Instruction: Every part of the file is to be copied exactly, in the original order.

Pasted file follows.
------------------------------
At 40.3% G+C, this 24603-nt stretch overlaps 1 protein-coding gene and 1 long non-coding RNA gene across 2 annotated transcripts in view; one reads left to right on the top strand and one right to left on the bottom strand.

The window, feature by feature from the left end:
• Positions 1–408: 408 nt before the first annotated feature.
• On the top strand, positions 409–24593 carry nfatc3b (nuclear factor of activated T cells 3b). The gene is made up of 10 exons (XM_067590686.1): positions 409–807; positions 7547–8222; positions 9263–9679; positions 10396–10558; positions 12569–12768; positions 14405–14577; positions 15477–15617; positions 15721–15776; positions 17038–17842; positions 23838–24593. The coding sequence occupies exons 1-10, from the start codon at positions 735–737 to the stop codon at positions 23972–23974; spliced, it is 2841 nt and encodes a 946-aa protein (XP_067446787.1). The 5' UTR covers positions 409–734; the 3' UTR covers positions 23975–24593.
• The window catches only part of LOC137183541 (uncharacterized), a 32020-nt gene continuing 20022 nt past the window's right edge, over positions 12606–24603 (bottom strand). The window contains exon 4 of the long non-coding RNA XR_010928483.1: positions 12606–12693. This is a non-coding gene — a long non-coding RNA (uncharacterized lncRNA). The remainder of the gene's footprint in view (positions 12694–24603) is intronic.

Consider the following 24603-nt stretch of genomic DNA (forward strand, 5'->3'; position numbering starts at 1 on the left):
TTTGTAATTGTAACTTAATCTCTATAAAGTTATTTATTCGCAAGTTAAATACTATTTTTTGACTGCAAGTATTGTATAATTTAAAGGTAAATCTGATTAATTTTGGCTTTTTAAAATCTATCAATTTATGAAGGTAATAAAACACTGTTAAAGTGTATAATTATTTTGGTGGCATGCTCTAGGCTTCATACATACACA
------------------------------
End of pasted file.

At 40.3% G+C, this 24603-nt stretch overlaps 1 protein-coding gene and 1 long non-coding RNA gene across 2 annotated transcripts in view; one reads left to right on the top strand and one right to left on the bottom strand.

The window, feature by feature from the left end:
• Positions 1–408: 408 nt before the first annotated feature.
• On the top strand, positions 409–24593 carry nfatc3b (nuclear factor of activated T cells 3b). The gene is made up of 10 exons (XM_067590686.1): positions 409–807; positions 7547–8222; positions 9263–9679; positions 10396–10558; positions 12569–12768; positions 14405–14577; positions 15477–15617; positions 15721–15776; positions 17038–17842; positions 23838–24593. The coding sequence occupies exons 1-10, from the start codon at positions 735–737 to the stop codon at positions 23972–23974; spliced, it is 2841 nt and encodes a 946-aa protein (XP_067446787.1). The 5' UTR covers positions 409–734; the 3' UTR covers positions 23975–24593.
• The window catches only part of LOC137183541 (uncharacterized), a 32020-nt gene continuing 20022 nt past the window's right edge, over positions 12606–24603 (bottom strand). The window contains exon 4 of the long non-coding RNA XR_010928483.1: positions 12606–12693. This is a non-coding gene — a long non-coding RNA (uncharacterized lncRNA). The remainder of the gene's footprint in view (positions 12694–24603) is intronic.

Consider the following 24603-nt stretch of genomic DNA (forward strand, 5'->3'; position numbering starts at 1 on the left):
TTTGTAATTGTAACTTAATCTCTATAAAGTTATTTATTCGCAAGTTAAATACTATTTTTTGACTGCAAGTATTGTATAATTTAAAGGTAAATCTGATTAATTTTGGCTTTTTAAAATCTATCAATTTATGAAGGTAATAAAACACTGTTAAAGTGTATAATTATTTTGGTGGCATGCTCTAGGCTTCATACATACACA